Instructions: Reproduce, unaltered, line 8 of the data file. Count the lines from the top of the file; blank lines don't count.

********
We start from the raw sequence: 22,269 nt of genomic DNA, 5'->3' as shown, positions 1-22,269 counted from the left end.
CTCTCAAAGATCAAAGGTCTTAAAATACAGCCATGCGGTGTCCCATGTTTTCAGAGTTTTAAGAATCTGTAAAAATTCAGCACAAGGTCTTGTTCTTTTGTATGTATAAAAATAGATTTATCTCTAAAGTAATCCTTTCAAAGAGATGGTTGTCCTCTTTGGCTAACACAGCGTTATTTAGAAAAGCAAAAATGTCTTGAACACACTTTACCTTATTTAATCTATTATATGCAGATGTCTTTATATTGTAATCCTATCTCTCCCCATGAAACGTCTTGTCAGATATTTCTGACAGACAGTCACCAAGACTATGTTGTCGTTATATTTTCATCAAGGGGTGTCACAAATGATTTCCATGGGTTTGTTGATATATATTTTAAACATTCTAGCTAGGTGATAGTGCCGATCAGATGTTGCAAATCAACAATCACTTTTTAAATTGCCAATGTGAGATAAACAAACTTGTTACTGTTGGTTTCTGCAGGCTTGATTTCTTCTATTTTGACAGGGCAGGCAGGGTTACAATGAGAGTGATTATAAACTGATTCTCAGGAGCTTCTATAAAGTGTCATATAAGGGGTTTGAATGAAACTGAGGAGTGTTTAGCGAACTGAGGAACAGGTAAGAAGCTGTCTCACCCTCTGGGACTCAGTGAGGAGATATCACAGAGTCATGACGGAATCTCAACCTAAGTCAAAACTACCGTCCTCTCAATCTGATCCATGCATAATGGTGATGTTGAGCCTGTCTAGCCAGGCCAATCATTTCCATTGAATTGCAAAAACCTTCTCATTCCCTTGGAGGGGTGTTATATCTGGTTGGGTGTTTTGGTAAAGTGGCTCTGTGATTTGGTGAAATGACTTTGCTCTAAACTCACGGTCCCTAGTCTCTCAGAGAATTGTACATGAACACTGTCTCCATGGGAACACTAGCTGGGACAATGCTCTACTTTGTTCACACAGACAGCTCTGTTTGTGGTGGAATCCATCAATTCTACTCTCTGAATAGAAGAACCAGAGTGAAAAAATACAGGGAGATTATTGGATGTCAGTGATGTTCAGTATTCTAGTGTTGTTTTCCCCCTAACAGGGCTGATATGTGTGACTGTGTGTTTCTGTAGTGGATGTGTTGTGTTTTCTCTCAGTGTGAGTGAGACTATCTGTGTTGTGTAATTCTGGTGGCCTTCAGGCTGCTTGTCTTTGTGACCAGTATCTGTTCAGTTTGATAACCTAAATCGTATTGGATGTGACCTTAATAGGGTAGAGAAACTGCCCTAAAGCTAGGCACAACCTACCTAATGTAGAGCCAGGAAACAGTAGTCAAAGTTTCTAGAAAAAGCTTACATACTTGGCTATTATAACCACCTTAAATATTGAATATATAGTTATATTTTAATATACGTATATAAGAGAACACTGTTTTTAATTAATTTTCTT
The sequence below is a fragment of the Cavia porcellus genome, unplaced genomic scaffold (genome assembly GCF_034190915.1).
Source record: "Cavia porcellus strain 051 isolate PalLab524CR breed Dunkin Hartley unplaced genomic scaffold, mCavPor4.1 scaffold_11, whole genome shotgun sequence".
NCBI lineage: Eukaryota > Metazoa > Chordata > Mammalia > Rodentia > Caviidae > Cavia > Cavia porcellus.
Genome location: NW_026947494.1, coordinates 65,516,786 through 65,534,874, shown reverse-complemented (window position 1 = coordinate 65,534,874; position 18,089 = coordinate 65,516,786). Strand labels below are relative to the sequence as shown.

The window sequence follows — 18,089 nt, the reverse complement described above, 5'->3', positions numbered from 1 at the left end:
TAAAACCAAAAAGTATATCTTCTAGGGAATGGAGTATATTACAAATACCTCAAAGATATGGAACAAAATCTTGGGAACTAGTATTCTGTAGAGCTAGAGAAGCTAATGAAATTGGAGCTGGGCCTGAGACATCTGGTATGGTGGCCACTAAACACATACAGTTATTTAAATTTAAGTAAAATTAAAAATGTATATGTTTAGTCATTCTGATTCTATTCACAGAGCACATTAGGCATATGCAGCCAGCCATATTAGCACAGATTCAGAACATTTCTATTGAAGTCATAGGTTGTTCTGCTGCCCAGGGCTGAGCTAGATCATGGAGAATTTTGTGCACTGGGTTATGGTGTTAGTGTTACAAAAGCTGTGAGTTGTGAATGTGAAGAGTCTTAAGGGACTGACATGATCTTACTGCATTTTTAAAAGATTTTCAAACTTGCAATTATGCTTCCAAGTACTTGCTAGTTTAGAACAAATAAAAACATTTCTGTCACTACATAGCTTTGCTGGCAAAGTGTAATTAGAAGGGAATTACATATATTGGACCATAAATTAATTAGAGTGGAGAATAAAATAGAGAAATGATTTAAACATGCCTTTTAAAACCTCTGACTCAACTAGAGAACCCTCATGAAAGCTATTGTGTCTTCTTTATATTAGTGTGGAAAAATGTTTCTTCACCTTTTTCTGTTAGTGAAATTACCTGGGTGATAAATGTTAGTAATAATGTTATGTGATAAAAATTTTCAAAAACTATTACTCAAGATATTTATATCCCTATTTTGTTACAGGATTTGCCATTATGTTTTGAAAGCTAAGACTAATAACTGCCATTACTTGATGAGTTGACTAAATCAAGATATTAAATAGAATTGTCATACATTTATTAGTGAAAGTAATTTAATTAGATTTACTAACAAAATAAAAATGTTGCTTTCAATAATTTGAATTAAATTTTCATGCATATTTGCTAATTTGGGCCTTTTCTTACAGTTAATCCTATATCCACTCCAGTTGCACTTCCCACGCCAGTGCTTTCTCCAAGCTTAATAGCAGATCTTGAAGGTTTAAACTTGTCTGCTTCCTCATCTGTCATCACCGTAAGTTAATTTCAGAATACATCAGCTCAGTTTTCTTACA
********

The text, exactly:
TAAAACCAAAAAGTATATCTTCTAGGGAATGGAGTATATTACAAATACCTCAAAGATATGGAACAAAATCTTGGGAACTAGTATTCTGTAGAGCTAGAGAAGCTAATGAAATTGGAGCTGGGCCTGAGACATCTGGTATGGTGGCCACTAAACACATACAGTTATTTAAATTTAAGTAAAATTAAAAATGTATATGTTTAGTCATTCTGATTCTATTCACAGAGCACATTAGGCATATGCAGCCAGCCATATTAGCACAGATTCAGAACATTTCTATTGAAGTCATAGGTTGTTCTGCTGCCCAGGGCTGAGCTAGATCATGGAGAATTTTGTGCACTGGGTTATGGTGTTAGTGTTACAAAAGCTGTGAGTTGTGAATGTGAAGAGTCTTAAGGGACTGACATGATCTTACTGCATTTTTAAAAGATTTTCAAACTTGCAATTATGCTTCCAAGTACTTGCTAGTTTAGAACAAATAAAAACATTTCTGTCACTACATAGCTTTGCTGGCAAAGTGTAATTAGAAGGGAATTACATATATTGGACCATAAATTAATTAGAGTGGAGAATAAAATAGAGAAATGATTTAAACATGCCTTTTAAAACCTCTGACTCAACTAGAGAACCCTCATGAAAGCTATTGTGTCTTCTTTATATTAGTGTGGAAAAATGTTTCTTCACCTTTTTCTGTTAGTGAAATTACCTGGGTGATAAATGTTAGTAATAATGTTATGTGATAAAAATTTTCAAAAACTATTACTCAAGATATTTATATCCCTATTTTGTTACAGGATTTGCCATTATGTTTTGAAAGCTAAGACTAATAACTGCCATTACTTGATGAGTTGACTAAATCAAGATATTAAATAGAATTGTCATACATTTATTAGTGAAAGTAATTTAATTAGATTTACTAACAAAATAAAAATGTTGCTTTCAATAATTTGAATTAAATTTTCATGCATATTTGCTAATTTGGGCCTTTTCTTACAGTTAATCCTATATCCACTCCAGTTGCACTTCCCACGCCAGTGCTTTCTCCAAGCTTAATAGCAGATCTTGAAGGTTTAAACTTGTCTGCTTCCTCATCTGTCATCACCGTAAGTTAATTTCAGAATACATCAGCTCAGTTTTCTTACA